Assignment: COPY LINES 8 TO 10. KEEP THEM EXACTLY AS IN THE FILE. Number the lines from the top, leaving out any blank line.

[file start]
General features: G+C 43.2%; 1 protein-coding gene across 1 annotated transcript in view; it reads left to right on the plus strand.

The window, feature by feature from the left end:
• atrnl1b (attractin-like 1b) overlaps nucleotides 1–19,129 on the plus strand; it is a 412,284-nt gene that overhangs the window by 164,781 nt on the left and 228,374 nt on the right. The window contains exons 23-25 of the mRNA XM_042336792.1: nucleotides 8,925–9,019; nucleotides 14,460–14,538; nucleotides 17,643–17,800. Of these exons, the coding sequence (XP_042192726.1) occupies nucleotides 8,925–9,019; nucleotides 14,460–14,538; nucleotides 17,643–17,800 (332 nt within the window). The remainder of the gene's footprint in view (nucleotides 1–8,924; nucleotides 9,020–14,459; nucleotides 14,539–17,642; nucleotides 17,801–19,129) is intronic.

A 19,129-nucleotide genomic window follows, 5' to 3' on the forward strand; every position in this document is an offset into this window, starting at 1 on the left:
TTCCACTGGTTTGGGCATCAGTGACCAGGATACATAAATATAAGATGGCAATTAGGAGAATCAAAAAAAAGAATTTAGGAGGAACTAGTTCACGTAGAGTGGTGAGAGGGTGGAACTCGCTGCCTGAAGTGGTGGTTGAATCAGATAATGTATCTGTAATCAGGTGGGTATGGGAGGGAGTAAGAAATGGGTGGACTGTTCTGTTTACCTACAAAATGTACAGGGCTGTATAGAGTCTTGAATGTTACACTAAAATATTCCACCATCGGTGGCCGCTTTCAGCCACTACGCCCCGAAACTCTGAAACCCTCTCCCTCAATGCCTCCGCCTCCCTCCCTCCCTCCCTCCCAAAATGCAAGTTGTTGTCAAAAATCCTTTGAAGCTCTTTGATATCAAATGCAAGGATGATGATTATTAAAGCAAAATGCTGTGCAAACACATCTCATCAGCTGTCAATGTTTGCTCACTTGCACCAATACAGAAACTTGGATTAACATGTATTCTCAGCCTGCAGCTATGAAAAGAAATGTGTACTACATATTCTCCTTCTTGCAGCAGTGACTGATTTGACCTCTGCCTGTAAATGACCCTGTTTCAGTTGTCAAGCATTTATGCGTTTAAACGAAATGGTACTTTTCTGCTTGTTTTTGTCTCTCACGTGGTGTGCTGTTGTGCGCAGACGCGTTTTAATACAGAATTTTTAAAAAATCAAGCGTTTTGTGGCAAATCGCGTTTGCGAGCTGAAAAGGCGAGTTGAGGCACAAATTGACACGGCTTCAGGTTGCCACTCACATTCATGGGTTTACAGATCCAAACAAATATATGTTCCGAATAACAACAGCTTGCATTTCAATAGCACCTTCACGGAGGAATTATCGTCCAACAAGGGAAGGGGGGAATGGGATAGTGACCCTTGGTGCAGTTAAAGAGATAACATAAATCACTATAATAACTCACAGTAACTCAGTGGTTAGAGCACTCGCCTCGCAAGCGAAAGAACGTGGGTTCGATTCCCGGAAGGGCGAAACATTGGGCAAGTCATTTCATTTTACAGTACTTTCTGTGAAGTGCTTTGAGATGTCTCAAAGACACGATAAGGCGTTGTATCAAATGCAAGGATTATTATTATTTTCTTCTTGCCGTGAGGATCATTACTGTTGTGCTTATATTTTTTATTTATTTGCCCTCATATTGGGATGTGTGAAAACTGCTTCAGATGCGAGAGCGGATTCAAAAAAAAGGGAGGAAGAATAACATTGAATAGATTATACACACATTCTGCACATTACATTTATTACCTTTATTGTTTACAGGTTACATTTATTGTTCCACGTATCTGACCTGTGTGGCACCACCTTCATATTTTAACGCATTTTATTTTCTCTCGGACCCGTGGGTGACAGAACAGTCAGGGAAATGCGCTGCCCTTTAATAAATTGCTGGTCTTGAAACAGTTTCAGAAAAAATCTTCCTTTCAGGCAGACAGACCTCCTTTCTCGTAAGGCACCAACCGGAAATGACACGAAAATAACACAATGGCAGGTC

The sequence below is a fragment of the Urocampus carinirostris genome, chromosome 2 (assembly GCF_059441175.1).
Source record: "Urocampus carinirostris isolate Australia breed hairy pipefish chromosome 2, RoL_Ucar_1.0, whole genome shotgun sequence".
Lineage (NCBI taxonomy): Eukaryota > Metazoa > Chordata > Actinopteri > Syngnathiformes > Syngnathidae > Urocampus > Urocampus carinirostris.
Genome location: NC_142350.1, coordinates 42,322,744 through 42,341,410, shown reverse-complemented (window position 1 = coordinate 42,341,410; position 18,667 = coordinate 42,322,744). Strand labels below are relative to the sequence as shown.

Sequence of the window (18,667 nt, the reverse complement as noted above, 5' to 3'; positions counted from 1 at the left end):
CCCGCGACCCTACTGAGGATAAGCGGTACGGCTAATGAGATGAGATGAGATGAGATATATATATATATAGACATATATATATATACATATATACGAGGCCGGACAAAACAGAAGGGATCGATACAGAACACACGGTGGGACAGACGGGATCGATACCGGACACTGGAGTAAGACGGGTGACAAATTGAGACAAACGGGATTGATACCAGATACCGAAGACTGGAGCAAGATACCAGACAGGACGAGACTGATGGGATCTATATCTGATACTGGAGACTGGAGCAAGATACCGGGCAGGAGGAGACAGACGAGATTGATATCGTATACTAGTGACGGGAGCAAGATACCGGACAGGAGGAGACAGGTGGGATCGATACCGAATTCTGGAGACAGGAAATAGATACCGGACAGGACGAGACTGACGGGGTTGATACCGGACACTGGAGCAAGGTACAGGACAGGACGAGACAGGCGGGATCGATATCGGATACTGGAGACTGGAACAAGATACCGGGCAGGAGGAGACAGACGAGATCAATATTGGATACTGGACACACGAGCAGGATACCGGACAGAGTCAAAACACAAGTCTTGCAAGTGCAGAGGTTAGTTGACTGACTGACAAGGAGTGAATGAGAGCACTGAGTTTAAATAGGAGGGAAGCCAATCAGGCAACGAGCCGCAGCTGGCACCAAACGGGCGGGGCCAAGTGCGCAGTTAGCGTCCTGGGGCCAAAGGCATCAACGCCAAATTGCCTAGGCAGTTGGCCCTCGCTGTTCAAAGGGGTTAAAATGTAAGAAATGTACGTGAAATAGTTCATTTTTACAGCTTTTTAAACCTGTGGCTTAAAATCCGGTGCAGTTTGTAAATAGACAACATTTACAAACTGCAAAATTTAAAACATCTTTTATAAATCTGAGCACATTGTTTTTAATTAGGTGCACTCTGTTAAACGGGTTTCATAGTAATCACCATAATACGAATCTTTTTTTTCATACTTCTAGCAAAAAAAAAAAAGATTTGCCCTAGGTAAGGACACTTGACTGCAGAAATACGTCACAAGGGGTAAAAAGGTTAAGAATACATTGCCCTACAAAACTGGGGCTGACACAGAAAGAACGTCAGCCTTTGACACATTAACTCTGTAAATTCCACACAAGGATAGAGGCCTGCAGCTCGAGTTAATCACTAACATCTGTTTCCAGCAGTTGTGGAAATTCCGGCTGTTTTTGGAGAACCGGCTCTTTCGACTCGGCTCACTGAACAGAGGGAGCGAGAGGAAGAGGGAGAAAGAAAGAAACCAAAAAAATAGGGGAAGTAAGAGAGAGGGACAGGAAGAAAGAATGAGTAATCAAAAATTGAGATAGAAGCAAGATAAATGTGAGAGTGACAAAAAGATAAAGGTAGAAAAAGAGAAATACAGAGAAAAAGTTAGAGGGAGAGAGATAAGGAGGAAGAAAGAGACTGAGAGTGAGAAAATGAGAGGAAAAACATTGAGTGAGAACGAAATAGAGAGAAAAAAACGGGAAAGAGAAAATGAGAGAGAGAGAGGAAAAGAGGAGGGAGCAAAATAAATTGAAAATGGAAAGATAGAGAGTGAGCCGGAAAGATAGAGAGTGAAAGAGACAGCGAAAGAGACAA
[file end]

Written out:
Lineage (NCBI taxonomy): Eukaryota > Metazoa > Chordata > Actinopteri > Syngnathiformes > Syngnathidae > Urocampus > Urocampus carinirostris.
Genome location: NC_142350.1, coordinates 42,322,744 through 42,341,410, shown reverse-complemented (window position 1 = coordinate 42,341,410; position 18,667 = coordinate 42,322,744). Strand labels below are relative to the sequence as shown.

Sequence of the window (18,667 nt, the reverse complement as noted above, 5' to 3'; positions counted from 1 at the left end):